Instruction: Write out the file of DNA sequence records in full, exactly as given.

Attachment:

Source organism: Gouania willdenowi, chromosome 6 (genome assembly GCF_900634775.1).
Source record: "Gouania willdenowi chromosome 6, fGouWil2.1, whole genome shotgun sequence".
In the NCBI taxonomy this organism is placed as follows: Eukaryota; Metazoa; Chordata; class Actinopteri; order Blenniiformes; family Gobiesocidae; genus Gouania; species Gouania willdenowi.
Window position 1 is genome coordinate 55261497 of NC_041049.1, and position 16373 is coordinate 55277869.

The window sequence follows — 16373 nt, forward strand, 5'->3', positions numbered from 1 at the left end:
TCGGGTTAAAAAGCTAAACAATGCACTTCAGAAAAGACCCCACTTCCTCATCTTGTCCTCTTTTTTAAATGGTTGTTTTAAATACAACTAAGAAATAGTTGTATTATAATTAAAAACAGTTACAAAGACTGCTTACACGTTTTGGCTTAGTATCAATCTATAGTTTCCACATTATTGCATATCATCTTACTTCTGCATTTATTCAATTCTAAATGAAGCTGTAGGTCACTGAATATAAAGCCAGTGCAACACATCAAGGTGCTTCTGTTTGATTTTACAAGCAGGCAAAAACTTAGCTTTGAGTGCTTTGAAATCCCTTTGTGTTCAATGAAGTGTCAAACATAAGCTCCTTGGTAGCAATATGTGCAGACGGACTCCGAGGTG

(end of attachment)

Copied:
Source organism: Gouania willdenowi, chromosome 6 (genome assembly GCF_900634775.1).
Source record: "Gouania willdenowi chromosome 6, fGouWil2.1, whole genome shotgun sequence".
In the NCBI taxonomy this organism is placed as follows: Eukaryota; Metazoa; Chordata; class Actinopteri; order Blenniiformes; family Gobiesocidae; genus Gouania; species Gouania willdenowi.
Window position 1 is genome coordinate 55261497 of NC_041049.1, and position 16373 is coordinate 55277869.

The window sequence follows — 16373 nt, forward strand, 5'->3', positions numbered from 1 at the left end:
TCGGGTTAAAAAGCTAAACAATGCACTTCAGAAAAGACCCCACTTCCTCATCTTGTCCTCTTTTTTAAATGGTTGTTTTAAATACAACTAAGAAATAGTTGTATTATAATTAAAAACAGTTACAAAGACTGCTTACACGTTTTGGCTTAGTATCAATCTATAGTTTCCACATTATTGCATATCATCTTACTTCTGCATTTATTCAATTCTAAATGAAGCTGTAGGTCACTGAATATAAAGCCAGTGCAACACATCAAGGTGCTTCTGTTTGATTTTACAAGCAGGCAAAAACTTAGCTTTGAGTGCTTTGAAATCCCTTTGTGTTCAATGAAGTGTCAAACATAAGCTCCTTGGTAGCAATATGTGCAGACGGACTCCGAGGTG